Tuesday, April 08, 2014

Autism Understanding & Awareness 2014 Day 9: Picture schedules

Picture schedules, like the one I've included here, have been instrumental in helping T learn skills that require several steps to complete.  There are all kids of variations on the theme, but the picture you see is a near replica of what we use at home.

The idea is that a task is broken down into smaller steps.  Each step has its own picture or word, and these pictures/words are put in order, left to right, on one strip of velcro.  There is another strip of velcro below or aside the strip with the pictures, which is empty.  The whole skill or routine is essentially laid out for the person on these pictures.  Starting with the first picture on the left, they complete the step on that picture.  When that step is done, the person moves the picture to the empty velcro line.  Then they move to the next picture, and complete that task.  And so this continues, step by step, until all the pictures are on the other velcro line.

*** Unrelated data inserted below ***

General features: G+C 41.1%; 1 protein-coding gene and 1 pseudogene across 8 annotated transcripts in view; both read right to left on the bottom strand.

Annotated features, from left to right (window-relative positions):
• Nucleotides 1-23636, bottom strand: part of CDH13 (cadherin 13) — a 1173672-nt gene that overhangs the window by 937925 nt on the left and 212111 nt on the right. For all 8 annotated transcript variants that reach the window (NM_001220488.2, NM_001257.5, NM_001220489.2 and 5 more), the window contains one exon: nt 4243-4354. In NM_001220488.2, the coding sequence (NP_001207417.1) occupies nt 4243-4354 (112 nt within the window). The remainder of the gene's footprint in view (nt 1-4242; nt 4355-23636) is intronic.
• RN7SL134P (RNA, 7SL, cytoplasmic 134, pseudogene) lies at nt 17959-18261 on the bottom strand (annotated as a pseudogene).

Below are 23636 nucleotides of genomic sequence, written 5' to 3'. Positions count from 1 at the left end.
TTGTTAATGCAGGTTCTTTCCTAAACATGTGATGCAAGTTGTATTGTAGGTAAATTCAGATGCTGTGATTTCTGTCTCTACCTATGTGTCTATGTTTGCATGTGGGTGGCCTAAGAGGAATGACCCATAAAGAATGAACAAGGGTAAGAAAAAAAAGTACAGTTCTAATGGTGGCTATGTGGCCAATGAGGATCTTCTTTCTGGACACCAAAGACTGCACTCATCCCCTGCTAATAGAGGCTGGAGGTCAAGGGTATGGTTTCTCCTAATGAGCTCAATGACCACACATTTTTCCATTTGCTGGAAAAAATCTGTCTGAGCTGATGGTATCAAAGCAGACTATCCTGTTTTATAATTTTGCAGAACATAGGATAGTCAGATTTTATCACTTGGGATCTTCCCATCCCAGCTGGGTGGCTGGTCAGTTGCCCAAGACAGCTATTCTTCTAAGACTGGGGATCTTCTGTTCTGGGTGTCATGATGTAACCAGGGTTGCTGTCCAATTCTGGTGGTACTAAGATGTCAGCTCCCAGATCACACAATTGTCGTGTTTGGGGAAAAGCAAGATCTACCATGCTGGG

In our house, we have a picture schedule for his morning bathroom routine.  These include hanging up pajamas, brushing hair, washing face, putting on robe, etc.  There are several for his evening routines: a set of pictures for his pre-shower (clothes down clothes chute, get bath towel, put down bath mat, turn on water), a different set for his actual shower, and then another for after the shower (dry off, brush hair, brush teeth, floss teeth, put on robe).  We are seeing great progress in him becoming more independent with all these routines, thanks to the help of these picture schedules.  The intent is that they will no longer be necessary - some day.  But for now, without them, he might get started on a routine but forget what comes next, get stuck partway through and just stop.  Or he might not know what to do to start a routine.  The pictures help him move through these long tasks and gain independence.  

What's really satisfying and simultaneously a little heartbreaking is that once he gets a routine down, he really doesn't want us hovering nearby.  It's as if he's saying "Hey, I can do this!  Get off me!"  Very age appropriate though - just like any 12 year old wanting her/his independence and not having Mom or Dad pestering!

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